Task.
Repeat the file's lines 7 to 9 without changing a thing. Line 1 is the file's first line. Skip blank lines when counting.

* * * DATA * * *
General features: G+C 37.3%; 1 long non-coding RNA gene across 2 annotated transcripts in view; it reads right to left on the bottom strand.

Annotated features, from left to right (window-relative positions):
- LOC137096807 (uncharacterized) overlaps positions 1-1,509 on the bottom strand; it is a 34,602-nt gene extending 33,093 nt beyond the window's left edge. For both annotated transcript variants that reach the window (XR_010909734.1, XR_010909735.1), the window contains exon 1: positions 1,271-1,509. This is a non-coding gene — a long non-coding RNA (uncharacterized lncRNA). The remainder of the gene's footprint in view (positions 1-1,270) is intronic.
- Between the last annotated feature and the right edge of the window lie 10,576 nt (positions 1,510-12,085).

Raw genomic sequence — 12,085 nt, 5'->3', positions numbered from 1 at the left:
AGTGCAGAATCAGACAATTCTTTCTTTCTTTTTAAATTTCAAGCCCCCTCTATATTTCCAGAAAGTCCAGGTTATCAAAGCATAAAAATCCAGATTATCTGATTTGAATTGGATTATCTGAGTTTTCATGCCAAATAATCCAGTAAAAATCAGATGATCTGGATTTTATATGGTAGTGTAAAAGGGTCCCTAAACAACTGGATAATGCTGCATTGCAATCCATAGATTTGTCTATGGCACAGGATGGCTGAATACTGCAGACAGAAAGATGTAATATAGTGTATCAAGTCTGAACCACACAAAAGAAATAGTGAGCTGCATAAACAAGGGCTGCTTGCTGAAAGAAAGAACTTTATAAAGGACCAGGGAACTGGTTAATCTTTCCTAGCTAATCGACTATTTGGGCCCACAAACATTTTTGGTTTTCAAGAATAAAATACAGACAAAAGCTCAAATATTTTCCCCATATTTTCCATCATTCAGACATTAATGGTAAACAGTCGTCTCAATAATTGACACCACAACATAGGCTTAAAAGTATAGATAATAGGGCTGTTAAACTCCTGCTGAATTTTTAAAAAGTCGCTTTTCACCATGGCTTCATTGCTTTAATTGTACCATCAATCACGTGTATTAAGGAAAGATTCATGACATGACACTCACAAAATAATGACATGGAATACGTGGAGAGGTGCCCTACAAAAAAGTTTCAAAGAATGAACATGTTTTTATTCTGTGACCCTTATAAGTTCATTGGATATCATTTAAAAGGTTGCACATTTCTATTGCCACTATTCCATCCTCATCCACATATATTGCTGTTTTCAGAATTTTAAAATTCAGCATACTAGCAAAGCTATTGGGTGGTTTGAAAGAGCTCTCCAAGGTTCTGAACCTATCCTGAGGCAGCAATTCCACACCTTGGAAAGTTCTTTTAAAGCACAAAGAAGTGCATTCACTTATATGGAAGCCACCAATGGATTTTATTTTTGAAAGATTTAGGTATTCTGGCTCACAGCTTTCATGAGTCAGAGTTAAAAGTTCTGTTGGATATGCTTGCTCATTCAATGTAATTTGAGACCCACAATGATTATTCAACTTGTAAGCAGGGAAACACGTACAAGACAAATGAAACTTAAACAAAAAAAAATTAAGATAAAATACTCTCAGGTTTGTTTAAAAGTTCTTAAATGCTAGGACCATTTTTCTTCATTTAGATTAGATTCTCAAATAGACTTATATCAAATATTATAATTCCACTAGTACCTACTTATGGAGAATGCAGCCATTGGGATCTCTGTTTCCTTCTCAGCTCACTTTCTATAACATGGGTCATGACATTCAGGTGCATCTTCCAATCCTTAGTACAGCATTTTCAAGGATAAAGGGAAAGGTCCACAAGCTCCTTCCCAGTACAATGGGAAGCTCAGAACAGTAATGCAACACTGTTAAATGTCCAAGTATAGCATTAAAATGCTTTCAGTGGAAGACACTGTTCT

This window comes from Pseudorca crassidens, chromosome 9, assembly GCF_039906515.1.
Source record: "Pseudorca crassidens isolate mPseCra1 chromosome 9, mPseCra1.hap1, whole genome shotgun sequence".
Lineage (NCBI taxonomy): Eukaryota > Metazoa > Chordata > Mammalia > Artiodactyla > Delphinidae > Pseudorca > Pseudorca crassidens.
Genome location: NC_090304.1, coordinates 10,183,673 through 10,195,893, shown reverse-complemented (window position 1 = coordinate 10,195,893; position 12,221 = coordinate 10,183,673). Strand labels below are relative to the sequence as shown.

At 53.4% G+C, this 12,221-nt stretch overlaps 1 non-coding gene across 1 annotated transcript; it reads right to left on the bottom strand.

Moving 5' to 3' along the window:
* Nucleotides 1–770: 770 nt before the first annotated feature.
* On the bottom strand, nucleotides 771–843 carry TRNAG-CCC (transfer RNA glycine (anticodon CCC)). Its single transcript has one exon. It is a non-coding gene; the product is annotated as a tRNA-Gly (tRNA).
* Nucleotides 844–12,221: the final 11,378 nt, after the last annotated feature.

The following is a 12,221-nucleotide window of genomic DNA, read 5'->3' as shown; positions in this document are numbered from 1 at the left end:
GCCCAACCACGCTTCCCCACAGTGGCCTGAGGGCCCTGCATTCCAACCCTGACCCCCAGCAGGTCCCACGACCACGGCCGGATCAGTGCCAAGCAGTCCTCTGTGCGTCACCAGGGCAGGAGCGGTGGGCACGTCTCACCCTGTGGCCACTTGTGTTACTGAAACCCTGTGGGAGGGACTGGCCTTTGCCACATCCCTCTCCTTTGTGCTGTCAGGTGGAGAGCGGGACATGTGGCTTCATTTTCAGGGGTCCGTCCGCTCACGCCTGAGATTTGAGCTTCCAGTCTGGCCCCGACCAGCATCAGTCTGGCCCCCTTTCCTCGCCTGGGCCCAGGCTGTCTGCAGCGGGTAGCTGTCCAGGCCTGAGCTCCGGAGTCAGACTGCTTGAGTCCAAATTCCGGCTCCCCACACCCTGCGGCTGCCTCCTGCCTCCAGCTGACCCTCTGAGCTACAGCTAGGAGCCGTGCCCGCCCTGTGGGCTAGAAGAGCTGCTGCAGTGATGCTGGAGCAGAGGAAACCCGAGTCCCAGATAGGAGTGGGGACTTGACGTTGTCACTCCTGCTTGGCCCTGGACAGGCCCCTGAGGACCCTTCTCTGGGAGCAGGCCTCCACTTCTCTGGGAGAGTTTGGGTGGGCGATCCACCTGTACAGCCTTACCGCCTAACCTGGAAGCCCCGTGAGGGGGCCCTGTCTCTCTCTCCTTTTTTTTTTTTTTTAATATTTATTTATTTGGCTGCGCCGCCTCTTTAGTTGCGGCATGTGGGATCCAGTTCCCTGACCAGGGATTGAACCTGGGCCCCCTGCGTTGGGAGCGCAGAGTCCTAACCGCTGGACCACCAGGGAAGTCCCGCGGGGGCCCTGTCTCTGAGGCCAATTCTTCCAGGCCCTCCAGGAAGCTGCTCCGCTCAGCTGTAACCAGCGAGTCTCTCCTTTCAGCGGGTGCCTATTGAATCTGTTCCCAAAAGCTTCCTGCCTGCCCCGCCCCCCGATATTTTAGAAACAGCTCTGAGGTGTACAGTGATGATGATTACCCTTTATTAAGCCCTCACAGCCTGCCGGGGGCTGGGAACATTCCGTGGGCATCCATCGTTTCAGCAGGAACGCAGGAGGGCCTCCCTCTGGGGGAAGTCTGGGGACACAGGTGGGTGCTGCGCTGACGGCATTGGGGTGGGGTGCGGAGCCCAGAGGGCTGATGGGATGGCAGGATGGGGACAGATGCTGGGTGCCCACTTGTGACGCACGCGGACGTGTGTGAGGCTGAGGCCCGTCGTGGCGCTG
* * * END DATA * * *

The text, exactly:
This window comes from Pseudorca crassidens, chromosome 9, assembly GCF_039906515.1.
Source record: "Pseudorca crassidens isolate mPseCra1 chromosome 9, mPseCra1.hap1, whole genome shotgun sequence".
Lineage (NCBI taxonomy): Eukaryota > Metazoa > Chordata > Mammalia > Artiodactyla > Delphinidae > Pseudorca > Pseudorca crassidens.